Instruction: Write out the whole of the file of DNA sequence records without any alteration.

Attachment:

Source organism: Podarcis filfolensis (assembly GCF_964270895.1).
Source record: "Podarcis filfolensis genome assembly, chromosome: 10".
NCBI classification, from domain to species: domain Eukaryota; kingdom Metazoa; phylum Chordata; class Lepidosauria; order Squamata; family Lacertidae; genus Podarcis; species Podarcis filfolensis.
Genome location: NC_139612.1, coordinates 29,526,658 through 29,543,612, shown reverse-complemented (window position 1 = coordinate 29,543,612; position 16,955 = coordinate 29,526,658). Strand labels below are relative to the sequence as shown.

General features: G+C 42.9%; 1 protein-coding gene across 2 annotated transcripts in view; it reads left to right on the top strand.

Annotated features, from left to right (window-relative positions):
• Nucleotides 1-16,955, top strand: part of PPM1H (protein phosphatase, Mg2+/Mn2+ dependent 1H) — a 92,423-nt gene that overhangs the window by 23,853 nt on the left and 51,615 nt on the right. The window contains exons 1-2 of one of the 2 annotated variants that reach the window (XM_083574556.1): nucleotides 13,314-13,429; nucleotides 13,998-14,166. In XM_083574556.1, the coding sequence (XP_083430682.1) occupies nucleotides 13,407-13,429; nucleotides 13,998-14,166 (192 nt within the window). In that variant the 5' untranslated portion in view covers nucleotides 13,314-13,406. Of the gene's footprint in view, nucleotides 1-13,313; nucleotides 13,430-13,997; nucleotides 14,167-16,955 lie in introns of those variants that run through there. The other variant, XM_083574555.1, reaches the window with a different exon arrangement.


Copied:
Source organism: Podarcis filfolensis (assembly GCF_964270895.1).
Source record: "Podarcis filfolensis genome assembly, chromosome: 10".
NCBI classification, from domain to species: domain Eukaryota; kingdom Metazoa; phylum Chordata; class Lepidosauria; order Squamata; family Lacertidae; genus Podarcis; species Podarcis filfolensis.
Genome location: NC_139612.1, coordinates 29,526,658 through 29,543,612, shown reverse-complemented (window position 1 = coordinate 29,543,612; position 16,955 = coordinate 29,526,658). Strand labels below are relative to the sequence as shown.

General features: G+C 42.9%; 1 protein-coding gene across 2 annotated transcripts in view; it reads left to right on the top strand.

Annotated features, from left to right (window-relative positions):
• Nucleotides 1-16,955, top strand: part of PPM1H (protein phosphatase, Mg2+/Mn2+ dependent 1H) — a 92,423-nt gene that overhangs the window by 23,853 nt on the left and 51,615 nt on the right. The window contains exons 1-2 of one of the 2 annotated variants that reach the window (XM_083574556.1): nucleotides 13,314-13,429; nucleotides 13,998-14,166. In XM_083574556.1, the coding sequence (XP_083430682.1) occupies nucleotides 13,407-13,429; nucleotides 13,998-14,166 (192 nt within the window). In that variant the 5' untranslated portion in view covers nucleotides 13,314-13,406. Of the gene's footprint in view, nucleotides 1-13,313; nucleotides 13,430-13,997; nucleotides 14,167-16,955 lie in introns of those variants that run through there. The other variant, XM_083574555.1, reaches the window with a different exon arrangement.